When a book deal falls apart, a writer finds a silver lining.
This is only the second time in my life that I’ve ever written about my drinking problem. It’s hard to believe, since I’ve written about so very many things. Crime in East Orange, N.J. Eating disorders. Escapades in Ecuador. Babysitting. Murder (unrelated to babysitting). Kim Kardashian. Parenting. I’ve had an expansive and totally random career (#millennial).
The only other time I wrote about my alcohol problem, I was a first-year at Barnard. My friends and I had been caught drinking beer in my Sulzberger room. (“Guzzling” and “hoarding” are probably more accurate in my case.) We were informed that, as punishment, we each had to write an essay — or risk getting thrown out of the dorms. I groaned, as if this wasn’t a completely reasonable punishment for breaking dorm rules and the law, since we were underage.
For the essay, we were told to write about someone who had disturbed their community and discuss the consequences. In a brazen move — or a cry for help — I decided to write about the mother ship itself: Columbia.
See, I fancied myself a real champion of the underdog. At the time, Columbia was embroiled in eminent domain battles in Morningside Heights. Without doing any research, I put forth the following logic: My tiny dorm party was a dummy-dumb issue compared to what the University was doing to the neighborhood around it. I remember the final sentence nearly verbatim: “I’m very sorry that we were loud while the rich, white kids of Barnard were trying to sleep in their beds.”
On a macro level, maybe I had a point? But in the reality of my small life, I was acting like a petulant child, and I knew it. Where did all that anger come from? I was a good kid, and a rich (relatively), white one at that. Even my booze friends, who were politically convulsive at all times, thought I’d crossed a line.
I couldn’t see it at the time, but I was having a lot of issues at Barnard. It was academically challenging compared to my breezy public high school. The architecture was too gorgeous. The women too smart, passionate, and into stuff. They took themselves seriously. Barnard Magazine was always bedecked with suited women who were actually championing underdogs. I scoffed and lashed out. In reality, I was frightened and hopelessly insecure every second I was there. I was a cynic with no center to speak of.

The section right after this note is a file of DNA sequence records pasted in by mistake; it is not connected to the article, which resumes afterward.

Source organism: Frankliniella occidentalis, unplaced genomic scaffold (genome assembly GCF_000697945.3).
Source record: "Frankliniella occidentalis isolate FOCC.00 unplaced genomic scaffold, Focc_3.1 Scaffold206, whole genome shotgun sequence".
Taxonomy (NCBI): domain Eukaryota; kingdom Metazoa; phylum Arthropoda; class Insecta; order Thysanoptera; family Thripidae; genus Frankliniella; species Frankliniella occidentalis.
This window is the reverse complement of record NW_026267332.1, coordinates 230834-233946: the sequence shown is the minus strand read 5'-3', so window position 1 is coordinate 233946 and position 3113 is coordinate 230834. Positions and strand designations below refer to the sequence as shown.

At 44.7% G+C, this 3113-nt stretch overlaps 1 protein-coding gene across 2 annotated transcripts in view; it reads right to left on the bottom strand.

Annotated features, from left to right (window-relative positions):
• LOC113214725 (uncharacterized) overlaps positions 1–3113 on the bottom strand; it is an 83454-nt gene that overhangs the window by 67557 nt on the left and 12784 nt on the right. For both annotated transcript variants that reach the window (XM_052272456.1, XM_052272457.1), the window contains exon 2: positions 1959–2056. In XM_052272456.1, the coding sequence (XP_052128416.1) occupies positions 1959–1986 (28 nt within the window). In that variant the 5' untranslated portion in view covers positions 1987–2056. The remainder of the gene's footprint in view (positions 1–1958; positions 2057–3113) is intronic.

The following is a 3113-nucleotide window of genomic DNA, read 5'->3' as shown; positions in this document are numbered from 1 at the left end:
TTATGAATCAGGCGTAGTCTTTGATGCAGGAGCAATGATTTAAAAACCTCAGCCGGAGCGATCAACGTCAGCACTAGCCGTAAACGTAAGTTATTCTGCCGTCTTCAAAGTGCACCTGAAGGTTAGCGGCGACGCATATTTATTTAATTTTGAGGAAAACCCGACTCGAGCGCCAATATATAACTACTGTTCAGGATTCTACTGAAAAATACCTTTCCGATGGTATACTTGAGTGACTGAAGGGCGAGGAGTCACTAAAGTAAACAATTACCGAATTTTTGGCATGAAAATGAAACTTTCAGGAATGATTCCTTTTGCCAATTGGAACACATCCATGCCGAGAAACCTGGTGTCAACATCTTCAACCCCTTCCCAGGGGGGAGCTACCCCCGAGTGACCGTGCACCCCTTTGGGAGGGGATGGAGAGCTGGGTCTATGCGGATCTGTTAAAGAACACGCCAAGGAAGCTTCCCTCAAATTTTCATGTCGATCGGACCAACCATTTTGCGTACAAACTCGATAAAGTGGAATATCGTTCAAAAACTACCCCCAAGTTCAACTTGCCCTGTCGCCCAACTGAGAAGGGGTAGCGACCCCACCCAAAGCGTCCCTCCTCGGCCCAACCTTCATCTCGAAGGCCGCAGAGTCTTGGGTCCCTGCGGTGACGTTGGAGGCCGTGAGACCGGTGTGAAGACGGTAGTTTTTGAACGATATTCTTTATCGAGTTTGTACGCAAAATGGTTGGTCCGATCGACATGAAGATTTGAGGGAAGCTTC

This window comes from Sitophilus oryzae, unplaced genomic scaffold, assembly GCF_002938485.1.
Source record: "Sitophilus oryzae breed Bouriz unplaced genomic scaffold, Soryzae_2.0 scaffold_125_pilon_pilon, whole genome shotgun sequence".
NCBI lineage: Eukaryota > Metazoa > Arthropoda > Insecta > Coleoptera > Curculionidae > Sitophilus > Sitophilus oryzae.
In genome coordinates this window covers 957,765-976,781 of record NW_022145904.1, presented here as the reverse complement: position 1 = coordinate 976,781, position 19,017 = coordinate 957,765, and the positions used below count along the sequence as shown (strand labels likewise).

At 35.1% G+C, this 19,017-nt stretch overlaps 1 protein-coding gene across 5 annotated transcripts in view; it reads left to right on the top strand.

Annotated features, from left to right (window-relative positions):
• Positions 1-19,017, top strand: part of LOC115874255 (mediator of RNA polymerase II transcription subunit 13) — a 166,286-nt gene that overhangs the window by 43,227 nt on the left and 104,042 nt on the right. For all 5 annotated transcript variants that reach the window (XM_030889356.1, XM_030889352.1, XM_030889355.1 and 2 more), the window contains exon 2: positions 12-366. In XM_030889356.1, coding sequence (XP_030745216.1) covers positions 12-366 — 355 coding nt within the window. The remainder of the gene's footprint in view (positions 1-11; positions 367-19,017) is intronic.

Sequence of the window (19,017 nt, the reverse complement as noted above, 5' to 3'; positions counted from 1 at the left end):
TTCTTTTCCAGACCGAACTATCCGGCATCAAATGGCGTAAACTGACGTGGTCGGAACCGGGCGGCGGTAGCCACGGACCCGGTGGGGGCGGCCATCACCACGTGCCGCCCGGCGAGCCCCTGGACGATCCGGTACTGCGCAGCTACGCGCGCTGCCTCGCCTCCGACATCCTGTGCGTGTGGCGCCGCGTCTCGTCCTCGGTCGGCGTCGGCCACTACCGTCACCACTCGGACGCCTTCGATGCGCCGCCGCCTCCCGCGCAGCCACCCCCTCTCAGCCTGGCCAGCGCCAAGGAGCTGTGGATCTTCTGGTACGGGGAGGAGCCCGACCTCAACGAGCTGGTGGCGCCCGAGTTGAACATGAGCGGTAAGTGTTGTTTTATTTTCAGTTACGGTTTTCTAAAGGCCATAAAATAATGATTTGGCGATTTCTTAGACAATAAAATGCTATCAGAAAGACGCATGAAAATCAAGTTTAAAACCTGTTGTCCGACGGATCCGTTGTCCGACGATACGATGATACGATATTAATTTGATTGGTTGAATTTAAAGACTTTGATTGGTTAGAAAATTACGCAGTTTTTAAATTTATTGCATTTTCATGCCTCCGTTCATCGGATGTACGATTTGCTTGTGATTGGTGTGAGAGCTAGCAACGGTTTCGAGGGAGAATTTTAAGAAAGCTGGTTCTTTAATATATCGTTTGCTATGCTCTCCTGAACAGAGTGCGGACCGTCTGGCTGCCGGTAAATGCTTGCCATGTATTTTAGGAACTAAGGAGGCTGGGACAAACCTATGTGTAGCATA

To fill the void, I became a fix-seeker. My drinking was nigh a wee babe at just five years old when we got caught with beer in Sulz. But it would be in full force for another 15 years before I called it quits. I’d yet to discover other party drugs, a way-too-old boyfriend, warehouse raves, risky travel. I had so much denial ahead of me. In truth, fixes came in many forms: getting A’s and B’s in the face of hangovers; gaining other people’s approval while also raging against authority; writing constantly; working constantly. Jogging up and down Riverside Drive for miles and miles. It’s why my career is all over the map. It’s why I pitched this essay. It’s why I inhale my toddler’s hair every day. It’s why I yoga and work instead of drinking and drugs.
The Head of Residence made me rewrite the essay. I think I wrote about Hitler. She accepted it. She must have been tired of me.
Then I blinked, and suddenly I’d graduated. Everything was gone: the dorms, the passionate women, the architecture, the library, the brilliant professors, the clubs, the classes, the gym, the support. Gone. I was just another lost kid in New York without health services or a dining hall. I certainly went to college, but somehow I’d missed it.
Many people regret that they didn’t have enough fun in college. Not me. I regret that I wasn’t present. I regret that I didn’t see that Barnard was giving me a thousand hugs. I regret that I fought off every one of them.
Halley Bondy is a freelance writer, editor, author, playwright, and scriptwriter based in Brooklyn.